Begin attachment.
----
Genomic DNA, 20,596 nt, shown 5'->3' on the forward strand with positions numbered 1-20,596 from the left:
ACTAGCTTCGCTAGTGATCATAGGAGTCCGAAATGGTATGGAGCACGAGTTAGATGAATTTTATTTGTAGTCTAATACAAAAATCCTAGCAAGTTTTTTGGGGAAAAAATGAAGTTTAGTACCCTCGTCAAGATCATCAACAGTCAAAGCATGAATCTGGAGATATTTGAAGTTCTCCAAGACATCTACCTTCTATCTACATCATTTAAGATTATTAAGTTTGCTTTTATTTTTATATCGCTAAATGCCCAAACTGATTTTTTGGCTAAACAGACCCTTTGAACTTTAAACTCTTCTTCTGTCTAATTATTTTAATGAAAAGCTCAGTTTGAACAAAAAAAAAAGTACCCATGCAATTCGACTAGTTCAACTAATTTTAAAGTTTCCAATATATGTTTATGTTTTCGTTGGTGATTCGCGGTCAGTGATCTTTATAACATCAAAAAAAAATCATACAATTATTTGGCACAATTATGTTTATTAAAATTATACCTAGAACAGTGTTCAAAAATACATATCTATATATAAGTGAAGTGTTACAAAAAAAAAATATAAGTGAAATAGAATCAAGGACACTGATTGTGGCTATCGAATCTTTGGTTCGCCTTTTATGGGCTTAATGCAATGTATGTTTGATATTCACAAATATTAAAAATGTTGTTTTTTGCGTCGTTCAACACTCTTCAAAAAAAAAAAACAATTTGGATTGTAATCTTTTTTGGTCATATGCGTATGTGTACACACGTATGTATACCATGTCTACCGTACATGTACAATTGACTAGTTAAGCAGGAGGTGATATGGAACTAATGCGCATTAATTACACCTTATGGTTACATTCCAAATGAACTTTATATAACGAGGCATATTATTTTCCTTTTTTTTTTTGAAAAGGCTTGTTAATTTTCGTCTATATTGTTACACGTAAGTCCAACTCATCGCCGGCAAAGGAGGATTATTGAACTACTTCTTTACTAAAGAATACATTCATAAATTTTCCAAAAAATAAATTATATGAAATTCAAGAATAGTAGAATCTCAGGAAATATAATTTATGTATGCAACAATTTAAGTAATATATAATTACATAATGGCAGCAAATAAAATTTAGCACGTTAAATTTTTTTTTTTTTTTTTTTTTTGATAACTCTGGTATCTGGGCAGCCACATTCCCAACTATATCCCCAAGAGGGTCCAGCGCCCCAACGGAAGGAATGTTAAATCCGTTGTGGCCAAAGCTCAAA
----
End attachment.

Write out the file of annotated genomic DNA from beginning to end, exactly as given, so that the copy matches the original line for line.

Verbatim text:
Genomic DNA, 20,596 nt, shown 5'->3' on the forward strand with positions numbered 1-20,596 from the left:
ACTAGCTTCGCTAGTGATCATAGGAGTCCGAAATGGTATGGAGCACGAGTTAGATGAATTTTATTTGTAGTCTAATACAAAAATCCTAGCAAGTTTTTTGGGGAAAAAATGAAGTTTAGTACCCTCGTCAAGATCATCAACAGTCAAAGCATGAATCTGGAGATATTTGAAGTTCTCCAAGACATCTACCTTCTATCTACATCATTTAAGATTATTAAGTTTGCTTTTATTTTTATATCGCTAAATGCCCAAACTGATTTTTTGGCTAAACAGACCCTTTGAACTTTAAACTCTTCTTCTGTCTAATTATTTTAATGAAAAGCTCAGTTTGAACAAAAAAAAAAGTACCCATGCAATTCGACTAGTTCAACTAATTTTAAAGTTTCCAATATATGTTTATGTTTTCGTTGGTGATTCGCGGTCAGTGATCTTTATAACATCAAAAAAAAATCATACAATTATTTGGCACAATTATGTTTATTAAAATTATACCTAGAACAGTGTTCAAAAATACATATCTATATATAAGTGAAGTGTTACAAAAAAAAAATATAAGTGAAATAGAATCAAGGACACTGATTGTGGCTATCGAATCTTTGGTTCGCCTTTTATGGGCTTAATGCAATGTATGTTTGATATTCACAAATATTAAAAATGTTGTTTTTTGCGTCGTTCAACACTCTTCAAAAAAAAAAAACAATTTGGATTGTAATCTTTTTTGGTCATATGCGTATGTGTACACACGTATGTATACCATGTCTACCGTACATGTACAATTGACTAGTTAAGCAGGAGGTGATATGGAACTAATGCGCATTAATTACACCTTATGGTTACATTCCAAATGAACTTTATATAACGAGGCATATTATTTTCCTTTTTTTTTTTGAAAAGGCTTGTTAATTTTCGTCTATATTGTTACACGTAAGTCCAACTCATCGCCGGCAAAGGAGGATTATTGAACTACTTCTTTACTAAAGAATACATTCATAAATTTTCCAAAAAATAAATTATATGAAATTCAAGAATAGTAGAATCTCAGGAAATATAATTTATGTATGCAACAATTTAAGTAATATATAATTACATAATGGCAGCAAATAAAATTTAGCACGTTAAATTTTTTTTTTTTTTTTTTTTTTGATAACTCTGGTATCTGGGCAGCCACATTCCCAACTATATCCCCAAGAGGGTCCAGCGCCCCAACGGAAGGAATGTTAAATCCGTTGTGGCCAAAGCTCAAA